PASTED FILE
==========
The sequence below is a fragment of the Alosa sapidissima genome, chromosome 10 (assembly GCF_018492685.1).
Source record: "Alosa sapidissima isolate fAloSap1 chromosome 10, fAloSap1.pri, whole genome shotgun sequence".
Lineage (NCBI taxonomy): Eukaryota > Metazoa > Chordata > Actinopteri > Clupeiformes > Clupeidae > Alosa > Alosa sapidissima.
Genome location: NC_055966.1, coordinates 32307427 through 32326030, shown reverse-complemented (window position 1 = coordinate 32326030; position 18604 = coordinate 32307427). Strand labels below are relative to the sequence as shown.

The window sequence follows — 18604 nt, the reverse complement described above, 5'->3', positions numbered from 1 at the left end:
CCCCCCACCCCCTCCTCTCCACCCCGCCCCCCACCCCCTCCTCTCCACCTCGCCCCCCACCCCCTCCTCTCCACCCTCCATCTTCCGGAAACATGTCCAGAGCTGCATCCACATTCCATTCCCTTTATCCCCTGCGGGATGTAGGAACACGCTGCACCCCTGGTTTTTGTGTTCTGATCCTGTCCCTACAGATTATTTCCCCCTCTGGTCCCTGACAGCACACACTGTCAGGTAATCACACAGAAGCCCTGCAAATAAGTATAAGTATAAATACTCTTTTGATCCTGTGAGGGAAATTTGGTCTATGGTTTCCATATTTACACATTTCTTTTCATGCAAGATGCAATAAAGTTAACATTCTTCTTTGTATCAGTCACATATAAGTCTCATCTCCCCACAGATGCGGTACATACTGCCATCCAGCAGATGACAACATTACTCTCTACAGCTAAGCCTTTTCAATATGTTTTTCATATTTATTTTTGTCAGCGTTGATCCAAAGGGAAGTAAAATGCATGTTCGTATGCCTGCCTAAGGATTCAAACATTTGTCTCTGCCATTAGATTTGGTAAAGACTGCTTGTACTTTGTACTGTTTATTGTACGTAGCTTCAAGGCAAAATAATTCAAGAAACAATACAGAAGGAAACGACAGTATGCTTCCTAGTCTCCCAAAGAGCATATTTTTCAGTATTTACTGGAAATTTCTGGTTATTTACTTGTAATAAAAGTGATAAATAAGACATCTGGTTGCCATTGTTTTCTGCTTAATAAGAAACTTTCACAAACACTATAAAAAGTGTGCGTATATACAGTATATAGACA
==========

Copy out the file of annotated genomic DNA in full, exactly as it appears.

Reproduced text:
The sequence below is a fragment of the Alosa sapidissima genome, chromosome 10 (assembly GCF_018492685.1).
Source record: "Alosa sapidissima isolate fAloSap1 chromosome 10, fAloSap1.pri, whole genome shotgun sequence".
Lineage (NCBI taxonomy): Eukaryota > Metazoa > Chordata > Actinopteri > Clupeiformes > Clupeidae > Alosa > Alosa sapidissima.
Genome location: NC_055966.1, coordinates 32307427 through 32326030, shown reverse-complemented (window position 1 = coordinate 32326030; position 18604 = coordinate 32307427). Strand labels below are relative to the sequence as shown.

The window sequence follows — 18604 nt, the reverse complement described above, 5'->3', positions numbered from 1 at the left end:
CCCCCCACCCCCTCCTCTCCACCCCGCCCCCCACCCCCTCCTCTCCACCTCGCCCCCCACCCCCTCCTCTCCACCCTCCATCTTCCGGAAACATGTCCAGAGCTGCATCCACATTCCATTCCCTTTATCCCCTGCGGGATGTAGGAACACGCTGCACCCCTGGTTTTTGTGTTCTGATCCTGTCCCTACAGATTATTTCCCCCTCTGGTCCCTGACAGCACACACTGTCAGGTAATCACACAGAAGCCCTGCAAATAAGTATAAGTATAAATACTCTTTTGATCCTGTGAGGGAAATTTGGTCTATGGTTTCCATATTTACACATTTCTTTTCATGCAAGATGCAATAAAGTTAACATTCTTCTTTGTATCAGTCACATATAAGTCTCATCTCCCCACAGATGCGGTACATACTGCCATCCAGCAGATGACAACATTACTCTCTACAGCTAAGCCTTTTCAATATGTTTTTCATATTTATTTTTGTCAGCGTTGATCCAAAGGGAAGTAAAATGCATGTTCGTATGCCTGCCTAAGGATTCAAACATTTGTCTCTGCCATTAGATTTGGTAAAGACTGCTTGTACTTTGTACTGTTTATTGTACGTAGCTTCAAGGCAAAATAATTCAAGAAACAATACAGAAGGAAACGACAGTATGCTTCCTAGTCTCCCAAAGAGCATATTTTTCAGTATTTACTGGAAATTTCTGGTTATTTACTTGTAATAAAAGTGATAAATAAGACATCTGGTTGCCATTGTTTTCTGCTTAATAAGAAACTTTCACAAACACTATAAAAAGTGTGCGTATATACAGTATATAGACA